The first post in this series can be found here, or you can just keep scrolling down the page till you find it.
In the previous posts, I talked about the actual events of my deconversion. In this one, I’d like to go into some detail about my thought process throughout the experience.
My Starting Point
When I was a zealous Christian, I thought about my faith constantly. If you’ve read the preceding 11 posts, you’ve no doubt come to realize that the Church of Christ is a bit different from most other denominations. I grew up believing that most people, even those in other denominations, were lost. Most of you probably didn’t grow up that way, but imagine what it would be like to think almost every person you encounter is a lost soul: your teacher, the bus driver, your best friend’s parents, even some of your relatives. It made the “religious truth” I possessed an extremely important commodity! I knew what could save these people that I cared about. The problem was, most of them thought they didn’t need it — they already had faith.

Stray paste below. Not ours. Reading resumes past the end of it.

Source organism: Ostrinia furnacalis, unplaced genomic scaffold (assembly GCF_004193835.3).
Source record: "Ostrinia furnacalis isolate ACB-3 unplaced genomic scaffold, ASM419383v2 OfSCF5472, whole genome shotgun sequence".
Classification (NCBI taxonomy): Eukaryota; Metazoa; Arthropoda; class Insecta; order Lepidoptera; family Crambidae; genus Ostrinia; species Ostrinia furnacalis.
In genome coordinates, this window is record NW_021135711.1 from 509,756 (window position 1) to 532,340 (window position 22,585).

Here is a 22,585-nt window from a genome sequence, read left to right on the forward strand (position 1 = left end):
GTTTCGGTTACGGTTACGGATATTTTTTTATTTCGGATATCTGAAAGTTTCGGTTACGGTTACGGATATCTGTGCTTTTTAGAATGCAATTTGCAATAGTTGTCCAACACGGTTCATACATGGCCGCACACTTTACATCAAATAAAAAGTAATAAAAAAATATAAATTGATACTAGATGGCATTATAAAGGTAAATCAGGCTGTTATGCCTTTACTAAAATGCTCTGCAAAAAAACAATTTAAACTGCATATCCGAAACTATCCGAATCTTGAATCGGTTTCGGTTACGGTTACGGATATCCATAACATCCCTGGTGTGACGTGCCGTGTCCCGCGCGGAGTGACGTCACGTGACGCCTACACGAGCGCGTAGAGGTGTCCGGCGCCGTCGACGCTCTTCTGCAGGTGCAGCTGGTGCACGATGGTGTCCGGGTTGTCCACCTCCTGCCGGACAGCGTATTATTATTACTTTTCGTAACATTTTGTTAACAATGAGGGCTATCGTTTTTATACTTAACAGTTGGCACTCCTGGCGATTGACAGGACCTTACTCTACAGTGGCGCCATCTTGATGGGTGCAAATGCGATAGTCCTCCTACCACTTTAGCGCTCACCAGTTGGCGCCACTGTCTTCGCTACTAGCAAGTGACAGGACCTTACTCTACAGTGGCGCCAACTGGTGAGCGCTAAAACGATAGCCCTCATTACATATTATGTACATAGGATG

If you’re a Baptist, how much luck would you have in converting a Presbyterian? Probably not much — they already believe in Jesus, why should they be interested in your particular flavor of Christianity? That’s the same problem I ran into, except I believed these people still needed salvation. So the problem of the lost was not some far off thing for me — I didn’t have to think of Muslims or Buddhists to imagine the lost; they were all around me.
It was through all those experiences of studying with people from other denominations that I realized how strong the evidence for “true” Christianity would have to be if it was to convince people. Most people, regardless of their religion (or lack of it), feel confident that their beliefs are correct. To be convinced otherwise, they need to be shown some strong evidence, and that’s why I had such a high view of the Bible’s inspiration. If I could show people prophecy fulfillment in the Bible, and show them that every account in it is consistent with the other parts of the Bible, despite all the different people that penned it, it would show that man could not have accomplished it alone — God must be behind it. So we, as people, must strive to follow it. And that’s the message I tried to share with people for many years. It’s also what allowed my faith to be shaken when I saw that the Bible wasn’t as perfect as I had imagined.